Registrations for the vaccine are now open for Hoosiers 12 and older through the Indiana State Department of Health. This story will be updated over the course of the day with more news on the COVID-19 pandemic.
Most insurance plans stop waiving costs of COVID hospitalizations
Early in the pandemic, many insurance companies were waiving the costs of hospital care for COVID patients. Now, most of those cost-waivers are coming to an end.
In November 2020, 88% of health insurance group plans waived all costs associated with COVID-19 hospital stays, according to a study by KFF, a nonprofit, health policy analysis group. By October 2021, 82% of health insurance plans will no longer dismiss those expenses, the study said.
“What that means for patients is if you have a COVID-related hospital stay, you're going to be on the hook for your deductible and your co-insurance, which could be thousands of dollars,” said Cynthia Cox, vice president of KFF and co-author of the study.
One reason health insurers were voluntarily waiving COVID hospital costs is they wanted to avoid a federal mandate from Congress, according to Cox.
Now that those COVID cost waivers are expiring, unvaccinated patients are the ones who'll be paying most of the out-of-pocket hospital expenses.
COVID-19 vaccine boosters could mean billions for drugmakers
Billions more in profits are at stake for some vaccine makers as the U.S. moves toward dispensing COVID-19 booster shots to shore up Americans’ protection against the virus. How much the manufacturers stand to gain depends on how broad the rollout proves to be.
The Biden administration last month announced plans to give third doses for nearly everybody. But U.S. regulators and government advisers have rejected the across-the-board approach and instead said booster shots of Pfizer’s vaccine should go to people 65 and older and others at high risk from COVID-19. Still, some top U.S. health officials expect boosters to become broadly available in the coming weeks or months.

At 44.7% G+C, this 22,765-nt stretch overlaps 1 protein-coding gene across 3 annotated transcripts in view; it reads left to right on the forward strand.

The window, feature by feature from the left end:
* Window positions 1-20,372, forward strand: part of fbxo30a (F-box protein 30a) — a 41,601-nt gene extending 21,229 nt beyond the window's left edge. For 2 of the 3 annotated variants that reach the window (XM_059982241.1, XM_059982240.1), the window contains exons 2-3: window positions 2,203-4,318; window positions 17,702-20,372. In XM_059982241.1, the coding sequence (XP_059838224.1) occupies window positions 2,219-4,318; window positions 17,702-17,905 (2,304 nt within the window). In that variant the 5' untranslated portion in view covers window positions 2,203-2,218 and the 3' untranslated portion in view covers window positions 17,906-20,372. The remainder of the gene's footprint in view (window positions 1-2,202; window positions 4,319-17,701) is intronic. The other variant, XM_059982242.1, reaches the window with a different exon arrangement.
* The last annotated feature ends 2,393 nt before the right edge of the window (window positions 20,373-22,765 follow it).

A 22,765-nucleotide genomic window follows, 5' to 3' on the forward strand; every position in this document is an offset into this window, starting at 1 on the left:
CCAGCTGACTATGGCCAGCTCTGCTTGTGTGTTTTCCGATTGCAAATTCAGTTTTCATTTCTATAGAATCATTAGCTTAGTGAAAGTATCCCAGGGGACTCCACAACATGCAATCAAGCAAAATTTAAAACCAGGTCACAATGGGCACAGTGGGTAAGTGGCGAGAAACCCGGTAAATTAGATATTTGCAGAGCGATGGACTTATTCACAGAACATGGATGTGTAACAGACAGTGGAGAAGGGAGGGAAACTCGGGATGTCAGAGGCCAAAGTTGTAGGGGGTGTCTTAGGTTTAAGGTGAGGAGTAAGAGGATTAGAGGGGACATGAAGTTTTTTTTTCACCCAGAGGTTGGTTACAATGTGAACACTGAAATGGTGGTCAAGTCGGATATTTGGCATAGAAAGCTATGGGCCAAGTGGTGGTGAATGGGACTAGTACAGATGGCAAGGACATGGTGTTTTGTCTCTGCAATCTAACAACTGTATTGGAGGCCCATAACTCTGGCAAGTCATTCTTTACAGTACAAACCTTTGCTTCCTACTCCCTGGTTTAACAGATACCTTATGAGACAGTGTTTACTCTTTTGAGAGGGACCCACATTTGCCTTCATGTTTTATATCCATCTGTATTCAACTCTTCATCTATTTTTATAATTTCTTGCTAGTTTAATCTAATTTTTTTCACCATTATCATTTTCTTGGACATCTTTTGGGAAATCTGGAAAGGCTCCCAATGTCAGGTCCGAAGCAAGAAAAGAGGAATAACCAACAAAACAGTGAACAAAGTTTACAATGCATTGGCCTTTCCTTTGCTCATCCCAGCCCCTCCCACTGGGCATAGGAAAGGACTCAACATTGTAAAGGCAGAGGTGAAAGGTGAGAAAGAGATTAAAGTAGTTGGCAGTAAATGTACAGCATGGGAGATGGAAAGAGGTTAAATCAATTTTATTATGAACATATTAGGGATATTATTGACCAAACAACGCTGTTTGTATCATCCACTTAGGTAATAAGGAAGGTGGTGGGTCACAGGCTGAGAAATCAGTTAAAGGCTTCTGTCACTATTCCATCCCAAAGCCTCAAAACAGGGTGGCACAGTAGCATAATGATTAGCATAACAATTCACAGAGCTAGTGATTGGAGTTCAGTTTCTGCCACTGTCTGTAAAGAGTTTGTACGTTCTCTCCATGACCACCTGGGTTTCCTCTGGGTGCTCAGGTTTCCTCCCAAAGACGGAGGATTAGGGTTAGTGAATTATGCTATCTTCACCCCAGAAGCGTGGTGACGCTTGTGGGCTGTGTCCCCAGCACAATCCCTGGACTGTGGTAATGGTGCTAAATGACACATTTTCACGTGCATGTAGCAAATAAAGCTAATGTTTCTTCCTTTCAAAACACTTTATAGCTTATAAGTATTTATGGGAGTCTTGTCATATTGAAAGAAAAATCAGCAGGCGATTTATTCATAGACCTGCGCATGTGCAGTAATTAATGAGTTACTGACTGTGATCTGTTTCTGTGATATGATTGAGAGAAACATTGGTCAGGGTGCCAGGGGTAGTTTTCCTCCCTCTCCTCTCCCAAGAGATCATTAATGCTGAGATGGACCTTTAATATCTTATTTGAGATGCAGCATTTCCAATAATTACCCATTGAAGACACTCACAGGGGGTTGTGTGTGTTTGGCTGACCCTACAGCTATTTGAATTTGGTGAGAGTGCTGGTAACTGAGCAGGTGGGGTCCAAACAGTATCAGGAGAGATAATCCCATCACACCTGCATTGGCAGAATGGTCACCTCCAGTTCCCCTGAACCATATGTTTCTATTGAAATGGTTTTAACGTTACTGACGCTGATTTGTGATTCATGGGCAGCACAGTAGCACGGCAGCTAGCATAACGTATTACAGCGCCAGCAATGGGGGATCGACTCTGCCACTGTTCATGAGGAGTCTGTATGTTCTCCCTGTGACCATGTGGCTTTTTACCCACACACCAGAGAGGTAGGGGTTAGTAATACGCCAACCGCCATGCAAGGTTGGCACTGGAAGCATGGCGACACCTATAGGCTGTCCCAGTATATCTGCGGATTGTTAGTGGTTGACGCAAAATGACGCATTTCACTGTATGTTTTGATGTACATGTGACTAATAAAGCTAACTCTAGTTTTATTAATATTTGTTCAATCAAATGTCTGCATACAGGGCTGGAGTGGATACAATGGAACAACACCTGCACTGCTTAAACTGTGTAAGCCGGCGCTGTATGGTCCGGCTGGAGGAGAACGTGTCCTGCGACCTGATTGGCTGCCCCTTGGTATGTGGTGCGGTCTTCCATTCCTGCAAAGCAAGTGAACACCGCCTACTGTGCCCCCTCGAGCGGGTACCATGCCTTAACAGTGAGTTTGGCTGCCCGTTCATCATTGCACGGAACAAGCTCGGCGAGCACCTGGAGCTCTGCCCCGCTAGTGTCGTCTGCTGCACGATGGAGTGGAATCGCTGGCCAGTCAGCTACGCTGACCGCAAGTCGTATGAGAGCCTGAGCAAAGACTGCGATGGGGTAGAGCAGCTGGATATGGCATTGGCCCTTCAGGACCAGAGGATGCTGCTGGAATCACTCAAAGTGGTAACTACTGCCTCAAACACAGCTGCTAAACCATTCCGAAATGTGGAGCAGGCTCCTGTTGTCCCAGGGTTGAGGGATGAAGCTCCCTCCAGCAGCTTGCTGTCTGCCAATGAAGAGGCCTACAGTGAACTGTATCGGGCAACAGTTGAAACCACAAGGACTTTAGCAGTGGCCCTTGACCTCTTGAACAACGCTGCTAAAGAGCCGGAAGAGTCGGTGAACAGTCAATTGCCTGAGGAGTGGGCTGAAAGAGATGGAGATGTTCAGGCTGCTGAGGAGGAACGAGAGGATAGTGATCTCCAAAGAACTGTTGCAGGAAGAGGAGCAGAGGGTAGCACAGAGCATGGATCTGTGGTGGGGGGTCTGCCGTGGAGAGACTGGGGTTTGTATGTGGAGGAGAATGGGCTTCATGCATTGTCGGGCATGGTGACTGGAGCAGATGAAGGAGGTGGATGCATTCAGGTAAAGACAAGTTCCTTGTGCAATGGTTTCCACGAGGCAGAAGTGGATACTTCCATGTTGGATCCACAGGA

Latest US, world numbers
There have been more than 42.85 million confirmed cases of COVID-19 in the United States as of 6 a.m. Saturday, according to Johns Hopkins University. There have been more than 687,080 deaths recorded in the U.S.
Worldwide, there have been more than 231.21 million confirmed coronavirus cases with more than 4.73 million deaths. More than 6.06 billion vaccine doses have been administered worldwide.
For most people, the coronavirus causes mild or moderate symptoms. For some, especially older adults and people with existing health problems, it can cause more severe illness like pneumonia, or death.
Ferret tests positive for COVID-19; 1st case in US
A ferret has tested positive for COVID-19 in Florida, federal officials announced Friday.
This is the first ferret to test positive for COVID-19 in the United States, according to a U.S. Department of Agriculture news release. A ferret in the European nation of Slovenia previously tested positive for the virus.
USDA officials said samples from the Florida ferret were tested after the animal showed symptoms that included sneezing and coughing. Officials believe the ferret acquired the infection from a person with COVID-19.
The small mustelids are commonly kept as pets. Officials didn't say where in Florida the infected ferret was found.
COVID-19 has been reported in several animal species around the world, usually animals that come in close contact with infected humans, officials said. The USDA said the the risk of animals spreading the virus to people is low and doesn't recommend routine testing for animals.
Eligible Hoosiers can now get the Pfizer COVID-19 booster shot